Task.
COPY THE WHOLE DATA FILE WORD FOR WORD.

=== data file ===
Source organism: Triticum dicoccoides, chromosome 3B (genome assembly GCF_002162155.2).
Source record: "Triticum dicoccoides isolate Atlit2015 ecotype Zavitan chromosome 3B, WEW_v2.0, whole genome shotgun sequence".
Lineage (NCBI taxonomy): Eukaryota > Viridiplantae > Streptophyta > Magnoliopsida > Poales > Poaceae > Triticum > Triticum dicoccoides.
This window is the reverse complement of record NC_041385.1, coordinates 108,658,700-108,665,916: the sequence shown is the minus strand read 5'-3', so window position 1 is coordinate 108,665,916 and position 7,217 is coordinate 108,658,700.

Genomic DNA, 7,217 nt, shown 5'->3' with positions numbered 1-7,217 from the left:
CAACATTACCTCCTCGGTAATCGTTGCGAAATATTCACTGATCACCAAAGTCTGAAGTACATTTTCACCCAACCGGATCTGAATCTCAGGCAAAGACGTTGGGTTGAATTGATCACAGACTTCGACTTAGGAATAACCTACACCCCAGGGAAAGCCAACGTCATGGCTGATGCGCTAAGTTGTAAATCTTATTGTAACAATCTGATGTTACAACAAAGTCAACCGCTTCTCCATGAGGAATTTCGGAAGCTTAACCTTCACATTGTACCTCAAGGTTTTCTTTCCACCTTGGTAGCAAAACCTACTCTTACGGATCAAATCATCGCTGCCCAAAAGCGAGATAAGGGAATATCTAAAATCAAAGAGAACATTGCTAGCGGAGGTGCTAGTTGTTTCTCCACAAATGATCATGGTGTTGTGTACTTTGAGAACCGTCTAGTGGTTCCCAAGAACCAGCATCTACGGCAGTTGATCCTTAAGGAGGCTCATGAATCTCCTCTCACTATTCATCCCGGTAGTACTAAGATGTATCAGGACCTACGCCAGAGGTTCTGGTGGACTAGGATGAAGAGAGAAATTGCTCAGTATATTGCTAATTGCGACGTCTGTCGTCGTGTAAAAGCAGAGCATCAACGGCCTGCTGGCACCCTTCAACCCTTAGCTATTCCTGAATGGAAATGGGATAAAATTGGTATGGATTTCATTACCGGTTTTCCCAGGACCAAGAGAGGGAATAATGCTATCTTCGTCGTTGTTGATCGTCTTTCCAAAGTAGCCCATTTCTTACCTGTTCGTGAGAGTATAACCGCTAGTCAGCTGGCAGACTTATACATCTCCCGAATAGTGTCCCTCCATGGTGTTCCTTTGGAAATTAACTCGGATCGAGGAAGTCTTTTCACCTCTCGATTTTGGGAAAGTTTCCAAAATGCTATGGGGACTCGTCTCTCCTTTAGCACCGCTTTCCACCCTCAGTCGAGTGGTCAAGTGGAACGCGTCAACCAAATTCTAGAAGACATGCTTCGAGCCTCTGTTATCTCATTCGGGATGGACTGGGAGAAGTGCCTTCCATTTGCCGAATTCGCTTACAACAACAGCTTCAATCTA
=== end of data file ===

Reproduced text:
Source organism: Triticum dicoccoides, chromosome 3B (genome assembly GCF_002162155.2).
Source record: "Triticum dicoccoides isolate Atlit2015 ecotype Zavitan chromosome 3B, WEW_v2.0, whole genome shotgun sequence".
Lineage (NCBI taxonomy): Eukaryota > Viridiplantae > Streptophyta > Magnoliopsida > Poales > Poaceae > Triticum > Triticum dicoccoides.
This window is the reverse complement of record NC_041385.1, coordinates 108,658,700-108,665,916: the sequence shown is the minus strand read 5'-3', so window position 1 is coordinate 108,665,916 and position 7,217 is coordinate 108,658,700.

Genomic DNA, 7,217 nt, shown 5'->3' with positions numbered 1-7,217 from the left:
CAACATTACCTCCTCGGTAATCGTTGCGAAATATTCACTGATCACCAAAGTCTGAAGTACATTTTCACCCAACCGGATCTGAATCTCAGGCAAAGACGTTGGGTTGAATTGATCACAGACTTCGACTTAGGAATAACCTACACCCCAGGGAAAGCCAACGTCATGGCTGATGCGCTAAGTTGTAAATCTTATTGTAACAATCTGATGTTACAACAAAGTCAACCGCTTCTCCATGAGGAATTTCGGAAGCTTAACCTTCACATTGTACCTCAAGGTTTTCTTTCCACCTTGGTAGCAAAACCTACTCTTACGGATCAAATCATCGCTGCCCAAAAGCGAGATAAGGGAATATCTAAAATCAAAGAGAACATTGCTAGCGGAGGTGCTAGTTGTTTCTCCACAAATGATCATGGTGTTGTGTACTTTGAGAACCGTCTAGTGGTTCCCAAGAACCAGCATCTACGGCAGTTGATCCTTAAGGAGGCTCATGAATCTCCTCTCACTATTCATCCCGGTAGTACTAAGATGTATCAGGACCTACGCCAGAGGTTCTGGTGGACTAGGATGAAGAGAGAAATTGCTCAGTATATTGCTAATTGCGACGTCTGTCGTCGTGTAAAAGCAGAGCATCAACGGCCTGCTGGCACCCTTCAACCCTTAGCTATTCCTGAATGGAAATGGGATAAAATTGGTATGGATTTCATTACCGGTTTTCCCAGGACCAAGAGAGGGAATAATGCTATCTTCGTCGTTGTTGATCGTCTTTCCAAAGTAGCCCATTTCTTACCTGTTCGTGAGAGTATAACCGCTAGTCAGCTGGCAGACTTATACATCTCCCGAATAGTGTCCCTCCATGGTGTTCCTTTGGAAATTAACTCGGATCGAGGAAGTCTTTTCACCTCTCGATTTTGGGAAAGTTTCCAAAATGCTATGGGGACTCGTCTCTCCTTTAGCACCGCTTTCCACCCTCAGTCGAGTGGTCAAGTGGAACGCGTCAACCAAATTCTAGAAGACATGCTTCGAGCCTCTGTTATCTCATTCGGGATGGACTGGGAGAAGTGCCTTCCATTTGCCGAATTCGCTTACAACAACAGCTTCAATCTA